J'aimerais que tu ailles au supermarché.

Je voudrais que tu ailles au supermarché.

Am I correct if I say that "J'aimerais" is a way to express a wish, while "Je voudrais" is a way to ask something politely? In the first sentence it seems to me like I'm not asking a question but just hoping someone goes to the supermarket. Does it make sense?

New contributor
Clementina is a new contributor to this site. Take care in asking for clarification, commenting, and answering. Check out our Code of Conduct.
up vote 0 down vote accepted

A The difference can be rather intangible between wish and request.

There is a particularity worth considering in what concerns expressing a wish, insofar as it is a wish that entails someone's submitting to what that wish is, and asking for something ; those two acts are different, however, when you express such a wish you do not ask explicitly for something and when you ask for something you understate the existence of a wish of yours, whereby an indissociable coexistence of the two.
When you say "j'aimerais" you are saying that you don't have something (understated) and that you'd like to have it; when you say "je voudrais" you are also saying that you don't have something (understated), but then there are two possibilities that the context determines sometimes sharply, and sometimes leaves indeterminate; in some cases the meaning is that of a wish; you are not then making a request from the person you are talking to. In other cases the meaning has to be that of a polite request.

If you're at the butcher's it's only appropriate to say "Je voudrais deux steaks de veau bien tendres." ; "J'aimerais …" will not do. Therefore, in the context of rightfully expected service there is no choice and no ambiguity: only "je voudrais" to express only a polite request.
If you are speaking about the evening meal with your wife, whether you say "J'aimerai que tu fasse du veau comme tu sais le faire." or "Je voudrais…" can, according to the context, be nothing but the same expression of a wish;

  • Je voudrais que tu fasse du veau comme tu sais le faire, mais puisque tu veux aller au restaurant ça sera pour une autre fois.; in this context "je voudrais" expresses a wish.

Nevertheless, in talking with your wife or speaking to a member of your household employees, in the way of a polite request both will do.

  • Pour ce soir j'aimerais/je voudrais que tu prépares du veau comme tu sais le faire et un dessert glacé, nous avons un invité.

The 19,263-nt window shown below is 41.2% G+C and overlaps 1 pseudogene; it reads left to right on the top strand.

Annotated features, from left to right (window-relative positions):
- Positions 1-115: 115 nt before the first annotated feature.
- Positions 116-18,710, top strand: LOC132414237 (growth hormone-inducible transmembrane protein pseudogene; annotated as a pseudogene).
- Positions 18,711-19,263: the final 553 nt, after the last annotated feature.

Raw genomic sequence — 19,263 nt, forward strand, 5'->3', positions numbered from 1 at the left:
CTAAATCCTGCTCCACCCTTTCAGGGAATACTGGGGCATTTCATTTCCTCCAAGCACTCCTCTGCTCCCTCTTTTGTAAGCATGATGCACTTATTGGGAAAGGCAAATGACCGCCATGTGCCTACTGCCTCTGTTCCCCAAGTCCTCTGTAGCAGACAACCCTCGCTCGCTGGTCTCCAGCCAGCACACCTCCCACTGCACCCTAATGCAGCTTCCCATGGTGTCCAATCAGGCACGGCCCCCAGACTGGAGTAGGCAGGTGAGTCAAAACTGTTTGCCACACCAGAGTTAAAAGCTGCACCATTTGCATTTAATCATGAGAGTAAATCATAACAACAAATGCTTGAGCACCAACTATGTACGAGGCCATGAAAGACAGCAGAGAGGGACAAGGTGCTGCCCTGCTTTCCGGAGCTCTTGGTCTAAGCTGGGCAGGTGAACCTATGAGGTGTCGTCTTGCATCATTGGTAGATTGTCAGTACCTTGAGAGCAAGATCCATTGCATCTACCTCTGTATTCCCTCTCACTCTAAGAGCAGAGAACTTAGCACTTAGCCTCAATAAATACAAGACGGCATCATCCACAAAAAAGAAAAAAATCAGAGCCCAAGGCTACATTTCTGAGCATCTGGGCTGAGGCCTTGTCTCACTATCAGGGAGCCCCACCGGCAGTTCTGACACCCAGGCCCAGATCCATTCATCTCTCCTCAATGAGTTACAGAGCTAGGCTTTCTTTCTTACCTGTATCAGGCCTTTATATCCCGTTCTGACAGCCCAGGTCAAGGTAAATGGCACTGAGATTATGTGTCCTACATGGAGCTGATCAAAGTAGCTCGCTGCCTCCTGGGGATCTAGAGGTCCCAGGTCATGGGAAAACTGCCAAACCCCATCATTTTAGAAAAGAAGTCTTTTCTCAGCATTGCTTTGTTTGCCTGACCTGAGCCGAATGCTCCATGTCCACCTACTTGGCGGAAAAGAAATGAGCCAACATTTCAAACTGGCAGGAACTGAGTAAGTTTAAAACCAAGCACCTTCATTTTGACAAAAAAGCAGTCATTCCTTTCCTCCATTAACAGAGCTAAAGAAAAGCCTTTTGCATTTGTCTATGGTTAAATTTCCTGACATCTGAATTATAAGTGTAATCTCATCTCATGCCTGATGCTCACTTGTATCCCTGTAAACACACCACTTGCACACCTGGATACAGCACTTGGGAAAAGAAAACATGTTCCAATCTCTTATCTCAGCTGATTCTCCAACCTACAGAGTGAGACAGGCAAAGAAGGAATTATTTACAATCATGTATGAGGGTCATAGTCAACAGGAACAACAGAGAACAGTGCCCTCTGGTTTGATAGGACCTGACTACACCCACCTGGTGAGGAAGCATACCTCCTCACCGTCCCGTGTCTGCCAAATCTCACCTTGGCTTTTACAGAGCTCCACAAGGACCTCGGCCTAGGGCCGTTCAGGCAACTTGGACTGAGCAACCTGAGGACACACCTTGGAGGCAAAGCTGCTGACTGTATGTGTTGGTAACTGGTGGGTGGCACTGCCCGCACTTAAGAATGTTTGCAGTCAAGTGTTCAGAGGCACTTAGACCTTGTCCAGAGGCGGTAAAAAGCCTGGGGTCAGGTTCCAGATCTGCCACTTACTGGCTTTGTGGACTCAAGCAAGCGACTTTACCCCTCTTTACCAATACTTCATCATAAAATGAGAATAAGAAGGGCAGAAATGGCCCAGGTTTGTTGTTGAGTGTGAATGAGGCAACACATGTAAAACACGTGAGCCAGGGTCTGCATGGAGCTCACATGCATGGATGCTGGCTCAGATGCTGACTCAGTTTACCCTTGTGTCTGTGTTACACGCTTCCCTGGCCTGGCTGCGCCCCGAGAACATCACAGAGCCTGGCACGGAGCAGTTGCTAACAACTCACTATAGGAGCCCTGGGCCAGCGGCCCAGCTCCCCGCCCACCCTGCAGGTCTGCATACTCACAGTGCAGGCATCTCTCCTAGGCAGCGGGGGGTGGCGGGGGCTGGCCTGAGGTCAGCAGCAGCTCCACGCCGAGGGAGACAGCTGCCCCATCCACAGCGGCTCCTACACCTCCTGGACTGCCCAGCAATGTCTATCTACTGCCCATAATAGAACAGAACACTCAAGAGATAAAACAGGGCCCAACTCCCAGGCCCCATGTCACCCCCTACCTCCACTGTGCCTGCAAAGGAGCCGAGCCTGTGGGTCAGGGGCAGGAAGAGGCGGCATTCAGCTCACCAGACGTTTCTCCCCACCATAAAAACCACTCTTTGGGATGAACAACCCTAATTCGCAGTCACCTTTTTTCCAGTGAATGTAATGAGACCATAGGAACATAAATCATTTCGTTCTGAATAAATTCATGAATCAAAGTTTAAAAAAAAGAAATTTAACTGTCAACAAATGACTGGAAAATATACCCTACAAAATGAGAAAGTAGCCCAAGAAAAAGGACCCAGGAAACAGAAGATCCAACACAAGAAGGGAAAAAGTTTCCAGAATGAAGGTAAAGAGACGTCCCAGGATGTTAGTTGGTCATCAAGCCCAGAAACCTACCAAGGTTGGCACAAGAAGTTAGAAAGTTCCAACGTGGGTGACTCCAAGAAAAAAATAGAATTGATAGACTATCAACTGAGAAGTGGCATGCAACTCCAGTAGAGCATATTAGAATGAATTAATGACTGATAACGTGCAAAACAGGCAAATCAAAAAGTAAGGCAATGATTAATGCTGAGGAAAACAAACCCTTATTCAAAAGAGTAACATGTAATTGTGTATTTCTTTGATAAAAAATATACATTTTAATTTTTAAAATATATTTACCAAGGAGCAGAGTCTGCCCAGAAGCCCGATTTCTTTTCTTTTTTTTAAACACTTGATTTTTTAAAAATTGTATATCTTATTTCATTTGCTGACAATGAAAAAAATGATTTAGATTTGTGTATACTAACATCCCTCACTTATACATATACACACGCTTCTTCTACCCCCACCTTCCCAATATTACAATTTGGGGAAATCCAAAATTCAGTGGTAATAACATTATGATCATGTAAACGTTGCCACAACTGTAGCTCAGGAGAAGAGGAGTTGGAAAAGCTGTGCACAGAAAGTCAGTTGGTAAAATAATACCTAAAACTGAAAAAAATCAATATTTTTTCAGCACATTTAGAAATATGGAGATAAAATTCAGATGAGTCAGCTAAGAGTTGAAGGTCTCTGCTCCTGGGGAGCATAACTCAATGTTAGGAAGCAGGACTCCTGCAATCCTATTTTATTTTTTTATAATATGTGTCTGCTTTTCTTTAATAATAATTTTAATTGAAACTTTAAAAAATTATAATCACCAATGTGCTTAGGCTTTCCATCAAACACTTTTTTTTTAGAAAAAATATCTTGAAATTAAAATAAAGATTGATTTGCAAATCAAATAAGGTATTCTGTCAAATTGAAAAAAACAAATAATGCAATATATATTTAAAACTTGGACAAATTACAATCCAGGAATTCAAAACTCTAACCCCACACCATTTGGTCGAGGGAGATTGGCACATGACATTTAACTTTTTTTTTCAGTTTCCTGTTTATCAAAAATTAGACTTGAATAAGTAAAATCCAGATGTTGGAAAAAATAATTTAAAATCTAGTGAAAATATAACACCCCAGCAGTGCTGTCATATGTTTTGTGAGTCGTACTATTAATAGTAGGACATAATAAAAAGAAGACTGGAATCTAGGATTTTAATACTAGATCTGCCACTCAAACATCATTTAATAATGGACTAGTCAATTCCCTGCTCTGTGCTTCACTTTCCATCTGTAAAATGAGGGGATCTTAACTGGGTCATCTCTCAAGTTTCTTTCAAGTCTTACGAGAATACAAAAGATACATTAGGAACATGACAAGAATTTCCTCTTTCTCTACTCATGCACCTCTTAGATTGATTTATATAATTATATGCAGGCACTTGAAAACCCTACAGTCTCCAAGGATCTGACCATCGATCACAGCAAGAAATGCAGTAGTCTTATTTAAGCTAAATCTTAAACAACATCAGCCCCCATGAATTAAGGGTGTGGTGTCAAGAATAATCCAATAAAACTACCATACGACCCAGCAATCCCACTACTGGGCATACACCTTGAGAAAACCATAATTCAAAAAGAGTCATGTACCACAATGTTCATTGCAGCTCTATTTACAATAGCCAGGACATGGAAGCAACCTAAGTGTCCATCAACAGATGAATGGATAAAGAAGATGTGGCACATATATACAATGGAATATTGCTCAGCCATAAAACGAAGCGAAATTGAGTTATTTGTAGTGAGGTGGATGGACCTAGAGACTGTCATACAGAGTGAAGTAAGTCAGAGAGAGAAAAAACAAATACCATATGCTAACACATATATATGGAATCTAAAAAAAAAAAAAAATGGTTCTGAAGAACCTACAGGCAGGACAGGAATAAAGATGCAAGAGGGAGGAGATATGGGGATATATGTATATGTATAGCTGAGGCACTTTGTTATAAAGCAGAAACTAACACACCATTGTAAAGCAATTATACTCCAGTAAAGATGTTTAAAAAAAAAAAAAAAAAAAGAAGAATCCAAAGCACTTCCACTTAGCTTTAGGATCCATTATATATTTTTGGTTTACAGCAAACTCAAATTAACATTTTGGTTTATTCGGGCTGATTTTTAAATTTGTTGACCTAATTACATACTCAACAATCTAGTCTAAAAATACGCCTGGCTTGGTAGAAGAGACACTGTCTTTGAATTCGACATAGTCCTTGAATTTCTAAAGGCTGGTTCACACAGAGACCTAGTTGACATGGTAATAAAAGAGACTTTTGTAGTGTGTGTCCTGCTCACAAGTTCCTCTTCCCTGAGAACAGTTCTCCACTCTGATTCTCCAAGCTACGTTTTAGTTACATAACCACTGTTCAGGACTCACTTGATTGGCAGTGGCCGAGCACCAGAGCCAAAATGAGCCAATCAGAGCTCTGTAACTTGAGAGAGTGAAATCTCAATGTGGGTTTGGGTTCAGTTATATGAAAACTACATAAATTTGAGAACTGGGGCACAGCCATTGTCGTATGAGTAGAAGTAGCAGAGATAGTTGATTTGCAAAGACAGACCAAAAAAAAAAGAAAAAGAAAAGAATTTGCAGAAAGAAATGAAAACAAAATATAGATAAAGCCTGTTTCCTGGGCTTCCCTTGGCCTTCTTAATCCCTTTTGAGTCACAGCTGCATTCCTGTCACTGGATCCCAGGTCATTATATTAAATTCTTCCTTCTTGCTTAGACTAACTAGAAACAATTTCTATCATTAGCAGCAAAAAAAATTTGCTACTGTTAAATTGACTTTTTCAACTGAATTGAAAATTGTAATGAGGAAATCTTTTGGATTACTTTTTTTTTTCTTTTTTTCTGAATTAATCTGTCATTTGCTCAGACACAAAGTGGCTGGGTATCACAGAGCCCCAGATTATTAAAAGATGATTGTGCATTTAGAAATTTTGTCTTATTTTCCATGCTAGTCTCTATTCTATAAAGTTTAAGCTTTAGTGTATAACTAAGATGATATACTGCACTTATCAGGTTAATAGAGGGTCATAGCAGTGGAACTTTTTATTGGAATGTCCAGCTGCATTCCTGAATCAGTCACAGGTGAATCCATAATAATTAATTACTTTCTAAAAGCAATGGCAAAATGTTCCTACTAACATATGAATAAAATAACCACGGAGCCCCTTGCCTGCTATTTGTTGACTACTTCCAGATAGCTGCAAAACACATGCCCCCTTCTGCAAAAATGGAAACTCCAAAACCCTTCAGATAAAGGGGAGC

That use, however, may reflect a certain condescending attitude towards your wife, an attitude we tend to consider as a standard of days gone by; that depends on the tone of the utterance. A plain question is always exempt of those connotations.

  • Pour ce soir j'aimerais/je voudrais que vous prépariez du veau comme vous savez le faire et un dessert glacé, pour quatre.

When using an adverb with the verb "aimer" the conditional mood in using this verb is not even the unique means of formulating a wish or a request; the present can also be used.

For instance let's consider the following sentences.

  • J'aime(rais) autant que tu ailles au supermarché avec moi. → I would just as soon you went to the supermaket with me.
    The expression of a wish is just as valid as an interpretation as that of the expression of a request.

  • J'aime mieux que vous fassiez cela tout seul! → I would rather you did that by yourself!
    This can be not too polite a request or a plain, rather curt injunction saying "Do that by yourself!"; it all depends on the relationship between the locutors (parent/child, employer/employee, friends,…) and on the intonation.

  • J'aime(rais) mieux que vous ne disiez rien, c'est trop! → I would rather you said nothing, that's too much!

All those translations are based on the modal verb "will" and that is essentially "vouloir"; we see then that "aimer" can express in French the idea of "vouloir" and that is confirmed by the English rendering. Let's say as a remark on the side that in this situation of expressing wishes the traditional "Vos désirs sont des ordres." can be the norm.

"Voudrais" can be used to express a simple wish too, but in a different context, not that, so far considered, of someone from whom something might be requested.

  • Je voudrais vous voir plus sérieux. (I wish you were more serious.)

  • Je voudrais (bien) avoir une télévision. (I wish I had a television.)

B According to what has been said, in the first sentence one can see the expression of a wish, basically, without excluding, on the count of the context at hand, undertones of a request (more or less polite), not to be confused with a demand whether or not the locutor will accept to do something, as then the utterance is rather the subdued statement of an order.

The answer is... in the words themselves.

Vouloir is... a matter of... will!

When Aimer is a matter of... affect!

Will or affect ? Do you want or do you like ? What commands ? You say!

Apart from that take care of the mood. Conditional mood is used there. In french this is, in this précise case, what will express politeness, irrespective of the verbs.

Your Answer

Clementina is a new contributor. Be nice, and check out our Code of Conduct.

By clicking "Post Your Answer", you acknowledge that you have read our updated terms of service, privacy policy and cookie policy, and that your continued use of the website is subject to these policies.

Not the answer you're looking for? Browse other questions tagged or ask your own question.